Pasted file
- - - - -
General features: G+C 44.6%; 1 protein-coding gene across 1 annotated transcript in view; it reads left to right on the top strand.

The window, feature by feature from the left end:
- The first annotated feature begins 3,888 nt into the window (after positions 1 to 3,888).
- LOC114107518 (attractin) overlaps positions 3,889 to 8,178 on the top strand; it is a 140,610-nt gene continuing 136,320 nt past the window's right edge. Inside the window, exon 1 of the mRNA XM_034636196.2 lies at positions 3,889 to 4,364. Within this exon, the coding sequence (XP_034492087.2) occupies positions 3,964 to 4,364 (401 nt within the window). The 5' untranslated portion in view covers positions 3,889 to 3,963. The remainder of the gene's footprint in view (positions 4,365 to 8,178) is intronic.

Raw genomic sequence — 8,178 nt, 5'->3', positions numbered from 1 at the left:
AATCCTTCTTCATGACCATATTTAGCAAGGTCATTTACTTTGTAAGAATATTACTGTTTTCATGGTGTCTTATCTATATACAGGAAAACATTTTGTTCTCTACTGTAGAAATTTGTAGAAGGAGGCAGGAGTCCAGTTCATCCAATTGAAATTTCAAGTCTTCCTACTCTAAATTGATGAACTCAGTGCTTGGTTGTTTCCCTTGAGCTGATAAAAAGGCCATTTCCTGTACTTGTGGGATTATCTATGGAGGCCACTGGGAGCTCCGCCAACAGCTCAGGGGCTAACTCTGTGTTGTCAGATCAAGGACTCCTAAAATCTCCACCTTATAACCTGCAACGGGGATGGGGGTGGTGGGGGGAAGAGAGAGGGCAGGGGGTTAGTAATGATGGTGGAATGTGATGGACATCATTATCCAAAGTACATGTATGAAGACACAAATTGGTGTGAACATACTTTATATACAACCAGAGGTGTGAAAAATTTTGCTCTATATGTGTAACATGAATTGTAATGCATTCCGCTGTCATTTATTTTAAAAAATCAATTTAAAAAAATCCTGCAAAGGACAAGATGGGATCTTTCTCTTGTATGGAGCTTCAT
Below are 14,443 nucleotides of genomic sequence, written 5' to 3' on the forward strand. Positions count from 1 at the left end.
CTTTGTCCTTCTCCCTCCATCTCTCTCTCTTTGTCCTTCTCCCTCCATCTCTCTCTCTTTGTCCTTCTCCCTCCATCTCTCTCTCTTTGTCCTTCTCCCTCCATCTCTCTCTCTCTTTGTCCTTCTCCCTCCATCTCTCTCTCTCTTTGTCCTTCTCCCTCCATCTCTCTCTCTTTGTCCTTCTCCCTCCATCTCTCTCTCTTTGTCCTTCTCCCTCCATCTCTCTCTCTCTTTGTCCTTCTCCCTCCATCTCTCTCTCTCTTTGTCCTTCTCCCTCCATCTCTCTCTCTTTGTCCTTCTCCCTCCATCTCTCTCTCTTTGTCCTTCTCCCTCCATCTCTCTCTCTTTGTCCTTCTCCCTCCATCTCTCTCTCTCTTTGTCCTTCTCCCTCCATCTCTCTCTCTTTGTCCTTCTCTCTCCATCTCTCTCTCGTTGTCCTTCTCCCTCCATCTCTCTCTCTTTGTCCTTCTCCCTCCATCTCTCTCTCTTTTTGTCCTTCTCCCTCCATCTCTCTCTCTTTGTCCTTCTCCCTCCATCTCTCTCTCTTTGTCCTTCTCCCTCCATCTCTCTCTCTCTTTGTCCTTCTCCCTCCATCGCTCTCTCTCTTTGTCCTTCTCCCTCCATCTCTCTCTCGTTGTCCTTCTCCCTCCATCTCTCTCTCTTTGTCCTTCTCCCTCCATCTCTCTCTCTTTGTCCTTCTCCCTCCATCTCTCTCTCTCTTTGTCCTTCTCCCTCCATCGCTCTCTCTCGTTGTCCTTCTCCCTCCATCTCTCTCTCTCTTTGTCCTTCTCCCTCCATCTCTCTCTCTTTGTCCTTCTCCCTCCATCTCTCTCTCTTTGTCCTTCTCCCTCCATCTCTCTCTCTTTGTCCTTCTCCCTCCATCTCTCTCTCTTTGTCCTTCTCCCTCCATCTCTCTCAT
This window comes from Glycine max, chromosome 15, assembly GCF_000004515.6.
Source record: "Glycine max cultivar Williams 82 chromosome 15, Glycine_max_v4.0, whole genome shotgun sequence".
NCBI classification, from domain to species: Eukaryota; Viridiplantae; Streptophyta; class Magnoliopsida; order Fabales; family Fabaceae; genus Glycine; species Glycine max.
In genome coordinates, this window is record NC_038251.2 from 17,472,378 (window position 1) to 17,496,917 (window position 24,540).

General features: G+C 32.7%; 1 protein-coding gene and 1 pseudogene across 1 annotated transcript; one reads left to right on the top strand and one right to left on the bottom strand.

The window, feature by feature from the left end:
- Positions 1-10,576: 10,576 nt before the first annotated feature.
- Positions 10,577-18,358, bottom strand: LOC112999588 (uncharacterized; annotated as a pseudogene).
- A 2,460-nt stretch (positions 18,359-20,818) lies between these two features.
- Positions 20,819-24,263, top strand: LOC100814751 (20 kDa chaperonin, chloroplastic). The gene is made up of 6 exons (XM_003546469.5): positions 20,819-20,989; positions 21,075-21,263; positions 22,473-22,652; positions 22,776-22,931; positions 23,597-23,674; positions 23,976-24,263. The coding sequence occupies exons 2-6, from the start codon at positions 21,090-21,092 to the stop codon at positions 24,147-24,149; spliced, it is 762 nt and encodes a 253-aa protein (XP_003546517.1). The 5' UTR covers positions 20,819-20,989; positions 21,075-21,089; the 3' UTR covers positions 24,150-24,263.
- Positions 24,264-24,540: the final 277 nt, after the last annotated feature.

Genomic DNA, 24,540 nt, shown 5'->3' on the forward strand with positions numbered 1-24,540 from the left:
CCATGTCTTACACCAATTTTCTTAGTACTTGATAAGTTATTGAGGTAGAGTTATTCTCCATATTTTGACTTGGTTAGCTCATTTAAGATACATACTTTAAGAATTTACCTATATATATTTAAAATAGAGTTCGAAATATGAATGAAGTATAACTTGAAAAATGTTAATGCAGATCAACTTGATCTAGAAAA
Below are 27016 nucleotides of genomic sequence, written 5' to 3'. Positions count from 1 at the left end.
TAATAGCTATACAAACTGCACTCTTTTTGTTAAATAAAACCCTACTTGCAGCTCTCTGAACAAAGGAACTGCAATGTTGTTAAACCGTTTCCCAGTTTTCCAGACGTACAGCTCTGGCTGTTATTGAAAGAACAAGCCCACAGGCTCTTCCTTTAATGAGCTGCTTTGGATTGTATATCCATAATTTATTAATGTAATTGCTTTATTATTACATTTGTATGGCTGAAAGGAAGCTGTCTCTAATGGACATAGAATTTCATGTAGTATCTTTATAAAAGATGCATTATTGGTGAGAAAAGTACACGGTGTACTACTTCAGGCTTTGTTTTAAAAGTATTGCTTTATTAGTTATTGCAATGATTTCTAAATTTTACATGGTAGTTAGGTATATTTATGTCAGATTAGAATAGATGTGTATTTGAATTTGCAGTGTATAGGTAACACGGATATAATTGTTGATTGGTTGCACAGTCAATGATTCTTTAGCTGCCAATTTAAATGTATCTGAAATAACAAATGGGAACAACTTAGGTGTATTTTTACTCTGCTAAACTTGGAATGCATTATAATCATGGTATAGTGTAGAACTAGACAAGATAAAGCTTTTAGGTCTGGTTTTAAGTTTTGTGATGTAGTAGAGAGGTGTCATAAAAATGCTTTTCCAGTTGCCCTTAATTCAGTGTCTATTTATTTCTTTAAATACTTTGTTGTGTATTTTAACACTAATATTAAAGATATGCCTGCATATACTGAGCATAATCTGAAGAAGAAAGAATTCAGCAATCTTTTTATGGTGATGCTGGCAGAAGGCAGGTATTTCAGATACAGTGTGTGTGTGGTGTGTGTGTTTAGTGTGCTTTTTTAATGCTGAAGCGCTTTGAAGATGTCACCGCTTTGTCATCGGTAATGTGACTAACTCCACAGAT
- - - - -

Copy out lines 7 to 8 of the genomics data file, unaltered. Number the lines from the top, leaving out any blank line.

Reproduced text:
Below are 14,443 nucleotides of genomic sequence, written 5' to 3' on the forward strand. Positions count from 1 at the left end.
CTTTGTCCTTCTCCCTCCATCTCTCTCTCTTTGTCCTTCTCCCTCCATCTCTCTCTCTTTGTCCTTCTCCCTCCATCTCTCTCTCTTTGTCCTTCTCCCTCCATCTCTCTCTCTCTTTGTCCTTCTCCCTCCATCTCTCTCTCTCTTTGTCCTTCTCCCTCCATCTCTCTCTCTTTGTCCTTCTCCCTCCATCTCTCTCTCTTTGTCCTTCTCCCTCCATCTCTCTCTCTCTTTGTCCTTCTCCCTCCATCTCTCTCTCTCTTTGTCCTTCTCCCTCCATCTCTCTCTCTTTGTCCTTCTCCCTCCATCTCTCTCTCTTTGTCCTTCTCCCTCCATCTCTCTCTCTTTGTCCTTCTCCCTCCATCTCTCTCTCTCTTTGTCCTTCTCCCTCCATCTCTCTCTCTTTGTCCTTCTCTCTCCATCTCTCTCTCGTTGTCCTTCTCCCTCCATCTCTCTCTCTTTGTCCTTCTCCCTCCATCTCTCTCTCTTTTTGTCCTTCTCCCTCCATCTCTCTCTCTTTGTCCTTCTCCCTCCATCTCTCTCTCTTTGTCCTTCTCCCTCCATCTCTCTCTCTCTTTGTCCTTCTCCCTCCATCGCTCTCTCTCTTTGTCCTTCTCCCTCCATCTCTCTCTCGTTGTCCTTCTCCCTCCATCTCTCTCTCTTTGTCCTTCTCCCTCCATCTCTCTCTCTTTGTCCTTCTCCCTCCATCTCTCTCTCTCTTTGTCCTTCTCCCTCCATCGCTCTCTCTCGTTGTCCTTCTCCCTCCATCTCTCTCTCTCTTTGTCCTTCTCCCTCCATCTCTCTCTCTTTGTCCTTCTCCCTCCATCTCTCTCTCTTTGTCCTTCTCCCTCCATCTCTCTCTCTTTGTCCTTCTCCCTCCATCTCTCTCTCTTTGTCCTTCTCCCTCCATCTCTCTCAT